Cornish Summer Memories from Rosemary Dun
To celebrate the paperback publication of One Cornish Summer Rosemary Dun tells us about her Cornish holiday…
Cornish Magic and Mermaids
I’ve long loved Cornwall – that magical land of childhood holidays, where a girl with a vivid imagination could dream of swashbuckling pirates, smugglers coves, or a Maximillian De Winter striding along Cornish cliff tops. So many memories. This one is set in the late 90s when I was a broke single parent much in need of a holiday, and my parents stumped up the cash for a week’s self-catering cottage in Mousehole. Yippee. In true undaunted Enid Blyton style of one woman, two kids, and their dog – I loaded up our clapped-out 2CV at the crack of dawn (to beat the traffic), rolled back the canvas sunroof (much like you would a tin of corned beef), and off we set from Bristol.
At first we chugged jauntily along the M5, ignoring toots from impatient boy (and girl) racers, the cars zipping in and out dangerously, and lorry slipstreams threatening to pull us under their wheels. Never mind. Our first real family holiday! Bravely my little car barrelled along, even achieving – on a downhill run with a stiff breeze behind us – an alarmingly swaying 70mph. We stopped several times in laybys to stretch our legs and watch the traffic hurtle past. Yes, we were one small family on a (rather slow) adventure, rolling back the years to the 1960s/70s when my brother and I – beside ourselves with excitement in the back of Dad’s Ford Zephyr – would compete to be the first to shout —
‘The sea! I can see the sea!’ This time it was my daughter who won as we made our approach down to Penzance; its fairy-tale castle of St Michael’s Mount rising from a twinkly sea, as overhead a helicopter wheeled and set course for the Scilly Isles (a name guaranteed to raise a titter). ‘Are we nearly there, yet?’
Finally spluttering through twisty turny roads, we arrived at our destination – Mousehole (cue more hilarity from girls . . . Mouse Hole? A mouse’s hole? Ha ha ha ha). I parked up on the beach for what I knew would be a magical seven days of squabbling, dog splashing, slips on seaweed, Cornish pasties, fish and chips. ‘C’mon, out you get!’ The girls and dog now finally free to scamper across yellow sands. Well done car, I thought, patting its bonnet as I paused to breathe it all in. The fishermen’s cottages clustered around the harbour, their lichen-covered roofs testament to a cleaner/ clearer ozone-packed sea air. Ahhh. Shading my eyes, I gazed far out to where rocks jutted above the waves, and . . . Wait. . . Was that a mermaid’s tail? There. Flashing in the sunlight? I smiled. Cornish magic – anything was possible.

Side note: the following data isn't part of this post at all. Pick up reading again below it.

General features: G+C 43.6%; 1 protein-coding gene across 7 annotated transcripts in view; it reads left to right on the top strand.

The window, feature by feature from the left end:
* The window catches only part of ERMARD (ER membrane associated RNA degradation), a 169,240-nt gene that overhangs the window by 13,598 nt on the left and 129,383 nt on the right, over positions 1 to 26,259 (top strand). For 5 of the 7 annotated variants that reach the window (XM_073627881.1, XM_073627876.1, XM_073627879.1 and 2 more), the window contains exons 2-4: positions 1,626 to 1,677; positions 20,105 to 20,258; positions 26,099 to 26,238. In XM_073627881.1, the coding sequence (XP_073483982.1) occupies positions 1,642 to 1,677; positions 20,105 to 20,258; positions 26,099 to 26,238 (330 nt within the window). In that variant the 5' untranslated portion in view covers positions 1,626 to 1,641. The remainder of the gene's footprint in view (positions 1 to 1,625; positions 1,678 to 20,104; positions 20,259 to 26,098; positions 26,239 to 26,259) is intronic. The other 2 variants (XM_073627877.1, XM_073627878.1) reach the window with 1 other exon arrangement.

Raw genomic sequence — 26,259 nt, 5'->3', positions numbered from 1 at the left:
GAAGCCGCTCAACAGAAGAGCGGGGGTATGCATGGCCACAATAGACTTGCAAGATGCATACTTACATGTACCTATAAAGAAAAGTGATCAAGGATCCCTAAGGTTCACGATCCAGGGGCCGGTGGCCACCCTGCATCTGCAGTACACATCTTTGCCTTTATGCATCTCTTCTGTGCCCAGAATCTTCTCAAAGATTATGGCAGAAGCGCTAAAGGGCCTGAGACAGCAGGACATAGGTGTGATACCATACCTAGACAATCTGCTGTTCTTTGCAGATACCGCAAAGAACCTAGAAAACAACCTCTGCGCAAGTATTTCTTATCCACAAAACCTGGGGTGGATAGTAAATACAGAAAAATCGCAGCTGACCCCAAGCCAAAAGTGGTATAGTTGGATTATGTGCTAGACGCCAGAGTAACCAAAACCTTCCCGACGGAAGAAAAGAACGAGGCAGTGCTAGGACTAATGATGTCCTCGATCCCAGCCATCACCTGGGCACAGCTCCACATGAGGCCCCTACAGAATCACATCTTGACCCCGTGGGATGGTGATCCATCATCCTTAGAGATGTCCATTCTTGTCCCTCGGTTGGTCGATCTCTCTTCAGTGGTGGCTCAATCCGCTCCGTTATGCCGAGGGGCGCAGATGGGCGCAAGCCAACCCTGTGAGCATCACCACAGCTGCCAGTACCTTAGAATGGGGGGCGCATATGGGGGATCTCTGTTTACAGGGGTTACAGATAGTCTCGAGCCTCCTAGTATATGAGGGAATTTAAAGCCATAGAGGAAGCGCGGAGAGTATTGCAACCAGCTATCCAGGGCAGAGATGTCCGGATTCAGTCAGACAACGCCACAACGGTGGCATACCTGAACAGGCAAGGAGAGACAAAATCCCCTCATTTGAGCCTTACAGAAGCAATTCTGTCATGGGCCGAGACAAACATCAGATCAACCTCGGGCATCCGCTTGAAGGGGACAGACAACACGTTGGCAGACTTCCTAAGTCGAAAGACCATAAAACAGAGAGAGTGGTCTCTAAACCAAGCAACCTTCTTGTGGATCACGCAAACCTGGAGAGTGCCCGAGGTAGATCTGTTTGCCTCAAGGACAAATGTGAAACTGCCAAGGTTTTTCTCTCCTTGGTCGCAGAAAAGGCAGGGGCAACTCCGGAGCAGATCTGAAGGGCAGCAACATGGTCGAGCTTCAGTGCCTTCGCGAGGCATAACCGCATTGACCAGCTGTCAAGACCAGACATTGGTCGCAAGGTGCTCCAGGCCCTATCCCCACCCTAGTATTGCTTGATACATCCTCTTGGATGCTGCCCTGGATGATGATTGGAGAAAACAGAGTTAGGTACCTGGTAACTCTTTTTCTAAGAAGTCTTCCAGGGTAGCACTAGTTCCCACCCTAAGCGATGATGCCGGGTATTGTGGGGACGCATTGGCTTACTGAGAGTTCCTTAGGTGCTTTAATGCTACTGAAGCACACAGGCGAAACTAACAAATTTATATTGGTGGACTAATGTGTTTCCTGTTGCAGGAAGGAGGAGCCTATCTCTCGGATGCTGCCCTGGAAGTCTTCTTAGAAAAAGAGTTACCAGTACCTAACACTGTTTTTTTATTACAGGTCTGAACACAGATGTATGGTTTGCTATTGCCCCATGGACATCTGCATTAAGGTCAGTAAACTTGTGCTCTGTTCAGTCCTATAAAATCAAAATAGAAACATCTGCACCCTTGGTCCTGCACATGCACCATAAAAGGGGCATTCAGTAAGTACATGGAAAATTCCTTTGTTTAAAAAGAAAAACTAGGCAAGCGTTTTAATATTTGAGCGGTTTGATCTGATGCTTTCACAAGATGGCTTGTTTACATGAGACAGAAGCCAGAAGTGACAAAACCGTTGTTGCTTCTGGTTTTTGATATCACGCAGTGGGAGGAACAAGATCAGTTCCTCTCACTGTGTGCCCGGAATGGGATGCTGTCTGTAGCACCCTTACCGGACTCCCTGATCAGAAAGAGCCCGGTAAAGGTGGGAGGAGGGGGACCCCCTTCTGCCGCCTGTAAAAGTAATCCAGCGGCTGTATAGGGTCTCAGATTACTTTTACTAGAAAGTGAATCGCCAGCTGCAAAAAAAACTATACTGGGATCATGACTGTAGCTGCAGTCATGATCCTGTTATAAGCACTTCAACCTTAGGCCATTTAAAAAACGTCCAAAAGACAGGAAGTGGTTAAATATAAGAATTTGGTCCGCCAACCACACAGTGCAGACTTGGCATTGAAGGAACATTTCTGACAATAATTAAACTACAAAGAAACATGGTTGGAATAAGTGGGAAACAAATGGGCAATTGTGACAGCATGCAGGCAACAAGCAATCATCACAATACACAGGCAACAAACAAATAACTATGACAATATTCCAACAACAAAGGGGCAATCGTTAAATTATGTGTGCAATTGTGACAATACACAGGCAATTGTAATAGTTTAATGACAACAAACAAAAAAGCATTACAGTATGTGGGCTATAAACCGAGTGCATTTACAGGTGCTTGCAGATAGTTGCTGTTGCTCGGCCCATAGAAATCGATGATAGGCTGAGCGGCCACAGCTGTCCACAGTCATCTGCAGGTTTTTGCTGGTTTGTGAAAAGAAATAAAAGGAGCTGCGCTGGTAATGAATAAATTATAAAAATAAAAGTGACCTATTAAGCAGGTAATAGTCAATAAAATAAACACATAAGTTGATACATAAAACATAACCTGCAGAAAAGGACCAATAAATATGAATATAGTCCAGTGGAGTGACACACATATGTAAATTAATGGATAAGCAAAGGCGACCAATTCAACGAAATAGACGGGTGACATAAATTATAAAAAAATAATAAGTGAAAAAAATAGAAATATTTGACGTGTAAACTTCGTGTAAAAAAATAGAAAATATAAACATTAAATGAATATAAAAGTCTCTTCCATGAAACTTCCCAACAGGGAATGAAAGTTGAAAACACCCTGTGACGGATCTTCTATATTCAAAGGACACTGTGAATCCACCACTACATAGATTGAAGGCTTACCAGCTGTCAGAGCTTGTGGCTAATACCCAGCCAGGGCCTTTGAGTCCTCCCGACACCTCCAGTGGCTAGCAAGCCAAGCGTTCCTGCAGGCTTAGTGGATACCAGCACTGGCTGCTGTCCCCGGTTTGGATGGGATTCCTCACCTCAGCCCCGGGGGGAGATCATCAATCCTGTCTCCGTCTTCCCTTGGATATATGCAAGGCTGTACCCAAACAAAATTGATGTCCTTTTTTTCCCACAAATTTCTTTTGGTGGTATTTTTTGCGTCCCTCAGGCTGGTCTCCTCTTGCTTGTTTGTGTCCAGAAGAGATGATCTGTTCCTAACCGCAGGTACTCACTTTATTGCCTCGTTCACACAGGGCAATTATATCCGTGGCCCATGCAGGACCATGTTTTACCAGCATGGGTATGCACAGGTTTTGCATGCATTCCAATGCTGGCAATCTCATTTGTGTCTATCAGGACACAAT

The Trouble With Love by Rosemary Dun, pub. Sphere imprint of Little, Brown
Polly Park lives on the side of Bristol’s historic harbour. She reckons she’s a Renaissance Woman who has it all: own house, a thriving business, a close family of friends, she doesn’t need a man – but, she’s not a nun. So when she meets Spike, the fact that he’s emigrating to Australia in six months’ time is not a problem – no commitment or messy endings. But she doesn’t bank on falling in love, or on making a certain discovery after he’s gone.
Three years on, Polly is a single mum to her hard-of-hearing, gorgeous daughter Rowan. She starts dating single dad Max and may finally be ready to take a chance on love. Then, out of the blue, Spike returns with his glamorous girlfriend in tow, and suddenly Polly finds herself in the middle of a very sticky situation . . . Will Spike’s return resurrect Polly’s feelings for him? Where does that leave Max and Polly? And how will all this change effect Rowan? Nothing is simple – but then, that’s the trouble with love . . .
The Trouble with Loveis a fresh and funny romantic comedy that explores both conventional and modern dilemmas in love. It will make you think and it will make you laugh. “Mamma Mia meets Jane Austen – with less singing”.
“Polly and Spike are my favourite romantic couple for a very long time, and I loved immersing myself in their Bristol. It’s a feel-good book for Renaissance Women and Men everywhere.” Julie Cohen (a Richard & Judy Book Club author).
“Rosemary reminds us that falling in love is never easy… Yet the magic she sprinkles over each page simply forces us to believe that anything- including love- is possible!” Lola Jaye
Liz here…I’d also love to see and hear about your Cornish Summer memories. If you use the hashtag #OneCornishSummer and tag me on Facebook, Twitter(@liz_fenwick)or Instagram (@liz_fenwick)you’ll be in with a chance to win a copy and a bottle of Curio Rock Samphire Gin. (by joining the giveaway you confirm you are over 18). Winner will selected on 12/8/2018.